What Was The Best Part About Your Logistics Degree Program?
More Answers From Logistic Professionals
Jacob, Host at Logistics Degree:
Question: What was your favorite class or maybe overall just best part about your supply chain management degree program?
Answer: The first was a business strategy course, and I think for me, I went into procurement, and so understanding strategy was a big portion of my professional experience, and the second was the SRP certification. It was really fun, it was very challenging and both classes were challenging but were very rewarding.
William, Director of Operations:
Answer: I might be biased, but I think procurement. You can make that course really fun and you learn stuff that, you know, like negotiation tactics that I personally don’t use at work, but I can use them in my personal life, right? I can use it against my wife or I could use it in a store or, you know, with the cable company. So I think there’s a lot of far reaching things that you learn in that class that you can apply to everything. And I think that’s what it’s fun.
Alexander, Supply Chain & Logistics:
Answer: I think my best overall part would have been my professors and how motivated they were to learn. But I think for the most part, all of my professors work outside of the university, so they typically have a side gig working in supply chain as a consultant for a big company, and they would use their experience and they would teach us based on that experience. I think that was my favorite part about my bachelor’s degree was actually being able to incorporate real world scenarios, inferiors that we’re learning about because many other subjects, you can’t necessarily do that.
Haley, Logistics Project Manager:
Answer: My favorite part of the educational journey was really my classmates and my professors. Very cliche, but they were all very knowledgeable, taught me a lot and I’m still friends with a lot of them. So that was my favorite part. But one the academic. I really loved all of the classes that I got to take, but one that stood out in particular and why went into what I wanted was project management. So I got into this degree knowing that it was pretty tech heavy and that there was going to be like a lot of coding and a lot of more technical skills to learn. But I also knew I didn’t want to code for my degree. I kind of wanted to do something more business or operations. And then when I saw that project management was a facet of that, I was very intrigued and very interested and became very passionate about that area.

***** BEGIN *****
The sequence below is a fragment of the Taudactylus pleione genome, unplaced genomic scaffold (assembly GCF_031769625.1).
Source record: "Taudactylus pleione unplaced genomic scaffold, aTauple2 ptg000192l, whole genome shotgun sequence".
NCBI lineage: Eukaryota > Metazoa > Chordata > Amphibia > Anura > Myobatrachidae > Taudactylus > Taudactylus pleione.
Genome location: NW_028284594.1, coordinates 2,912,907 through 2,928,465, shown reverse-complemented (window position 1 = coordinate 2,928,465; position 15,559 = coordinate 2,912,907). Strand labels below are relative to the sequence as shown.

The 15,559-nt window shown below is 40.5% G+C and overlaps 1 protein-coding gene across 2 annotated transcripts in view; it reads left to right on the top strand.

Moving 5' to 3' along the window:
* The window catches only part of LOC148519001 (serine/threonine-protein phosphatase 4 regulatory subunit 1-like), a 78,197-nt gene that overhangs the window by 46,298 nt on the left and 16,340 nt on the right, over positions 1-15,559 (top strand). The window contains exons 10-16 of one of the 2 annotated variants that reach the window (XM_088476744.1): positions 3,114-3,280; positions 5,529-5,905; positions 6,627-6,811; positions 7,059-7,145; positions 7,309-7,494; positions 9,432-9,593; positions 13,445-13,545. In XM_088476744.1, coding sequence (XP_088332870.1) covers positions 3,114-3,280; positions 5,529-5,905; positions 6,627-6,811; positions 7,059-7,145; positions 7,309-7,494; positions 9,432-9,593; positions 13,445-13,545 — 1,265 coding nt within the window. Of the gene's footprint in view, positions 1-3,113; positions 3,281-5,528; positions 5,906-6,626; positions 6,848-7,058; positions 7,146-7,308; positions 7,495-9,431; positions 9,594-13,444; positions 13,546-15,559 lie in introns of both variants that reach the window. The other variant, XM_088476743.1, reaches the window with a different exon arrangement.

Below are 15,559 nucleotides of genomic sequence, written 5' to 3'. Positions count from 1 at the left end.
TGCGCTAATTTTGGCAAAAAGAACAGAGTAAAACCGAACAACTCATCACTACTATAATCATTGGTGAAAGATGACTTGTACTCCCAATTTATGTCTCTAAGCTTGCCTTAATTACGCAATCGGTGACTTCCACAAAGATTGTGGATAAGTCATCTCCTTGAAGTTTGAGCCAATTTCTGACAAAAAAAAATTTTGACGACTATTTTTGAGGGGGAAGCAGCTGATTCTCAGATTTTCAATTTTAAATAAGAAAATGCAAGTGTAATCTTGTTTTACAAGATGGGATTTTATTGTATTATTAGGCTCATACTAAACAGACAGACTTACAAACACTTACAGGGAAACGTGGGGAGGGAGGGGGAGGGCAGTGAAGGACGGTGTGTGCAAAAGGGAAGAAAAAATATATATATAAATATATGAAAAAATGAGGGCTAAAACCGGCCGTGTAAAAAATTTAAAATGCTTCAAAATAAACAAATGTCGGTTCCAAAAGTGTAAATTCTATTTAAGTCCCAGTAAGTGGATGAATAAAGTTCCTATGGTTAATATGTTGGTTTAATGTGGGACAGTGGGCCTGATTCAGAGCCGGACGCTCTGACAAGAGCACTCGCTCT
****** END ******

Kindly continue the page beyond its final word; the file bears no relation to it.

Corben, Supply Chain Manager:
Yeah so I loved how the professors made the narrative or the textbook information really come to life. So I had some professors that did a great job of showing use case studies, and we’d work through them together or showing us real news articles out of business journals or just everyday news too. So I had an old professor that would tell stories of how he would get the blue collar workers to go along with what the White collar workers or really his bosses needed him to do. So that management of both different diverse groups of people, getting them to all coordinate together towards a common goal was really helpful. One final thing we did in class, we did a spanning tree diagram, which is basically like a big kid connect the dots. And so you would have a bunch of dots on a piece of paper and there were destinations for your trucking company. And so you had to measure them and see where it would tell you the lengths of them maybe. But you would have to do the math and say, well, if we go in this order, that will actually be total x number of miles. But if we actually go this way, that’s only 100 miles. Well, we’ll save the gas and save time. That’s great. We should do it that way. And then we take it even further and say, what if we cut out this one? What if we just decide not to cancel our contract with that client? How much would be safe? And then you could do the math and say, oh, wow, that’s really good for us. We should do that. And it was I thought that really brought the information in the textbook to life. We needed case studies like that and.
Director of Operations
20 Years Experience
Logistics Project Manager
3 Years Experience
Supply Chain Management
5 Years Experience
9 Years Experience
Supply Chain & Procurement
2 Years Experience
Best Online Logistics Degree Programs
A bachelor’s degree is standard for working in logistics, while a master’s degree may offer advantages, such as a higher salary to more promotion opportunities. Logistics degree programs are also called: supply chain management, operations management, business process, procurement, logistics and project management degree programs.
The following colleges offer accredited logistics degree online programs.